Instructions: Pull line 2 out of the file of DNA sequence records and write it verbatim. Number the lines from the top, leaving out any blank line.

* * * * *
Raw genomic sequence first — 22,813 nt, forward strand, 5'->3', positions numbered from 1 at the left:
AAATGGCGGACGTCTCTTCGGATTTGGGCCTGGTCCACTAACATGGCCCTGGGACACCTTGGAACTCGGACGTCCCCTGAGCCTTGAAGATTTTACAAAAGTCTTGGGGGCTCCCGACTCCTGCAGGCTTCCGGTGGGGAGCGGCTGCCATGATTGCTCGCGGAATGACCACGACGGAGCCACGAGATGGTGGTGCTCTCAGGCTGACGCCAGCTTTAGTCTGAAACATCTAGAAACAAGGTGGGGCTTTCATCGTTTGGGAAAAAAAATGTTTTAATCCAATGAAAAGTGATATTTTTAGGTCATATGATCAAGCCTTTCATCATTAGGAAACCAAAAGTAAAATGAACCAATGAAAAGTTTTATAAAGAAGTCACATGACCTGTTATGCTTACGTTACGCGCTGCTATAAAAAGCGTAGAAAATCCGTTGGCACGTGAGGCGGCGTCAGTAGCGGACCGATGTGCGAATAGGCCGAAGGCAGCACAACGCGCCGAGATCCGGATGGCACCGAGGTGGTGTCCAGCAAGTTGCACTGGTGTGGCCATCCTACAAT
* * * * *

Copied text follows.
AAATGGCGGACGTCTCTTCGGATTTGGGCCTGGTCCACTAACATGGCCCTGGGACACCTTGGAACTCGGACGTCCCCTGAGCCTTGAAGATTTTACAAAAGTCTTGGGGGCTCCCGACTCCTGCAGGCTTCCGGTGGGGAGCGGCTGCCATGATTGCTCGCGGAATGACCACGACGGAGCCACGAGATGGTGGTGCTCTCAGGCTGACGCCAGCTTTAGTCTGAAACATCTAGAAACAAGGTGGGGCTTTCATCGTTTGGGAAAAAAAATGTTTTAATCCAATGAAAAGTGATATTTTTAGGTCATATGATCAAGCCTTTCATCATTAGGAAACCAAAAGTAAAATGAACCAATGAAAAGTTTTATAAAGAAGTCACATGACCTGTTATGCTTACGTTACGCGCTGCTATAAAAAGCGTAGAAAATCCGTTGGCACGTGAGGCGGCGTCAGTAGCGGACCGATGTGCGAATAGGCCGAAGGCAGCACAACGCGCCGAGATCCGGATGGCACCGAGGTGGTGTCCAGCAAGTTGCACTGGTGTGGCCATCCTACAAT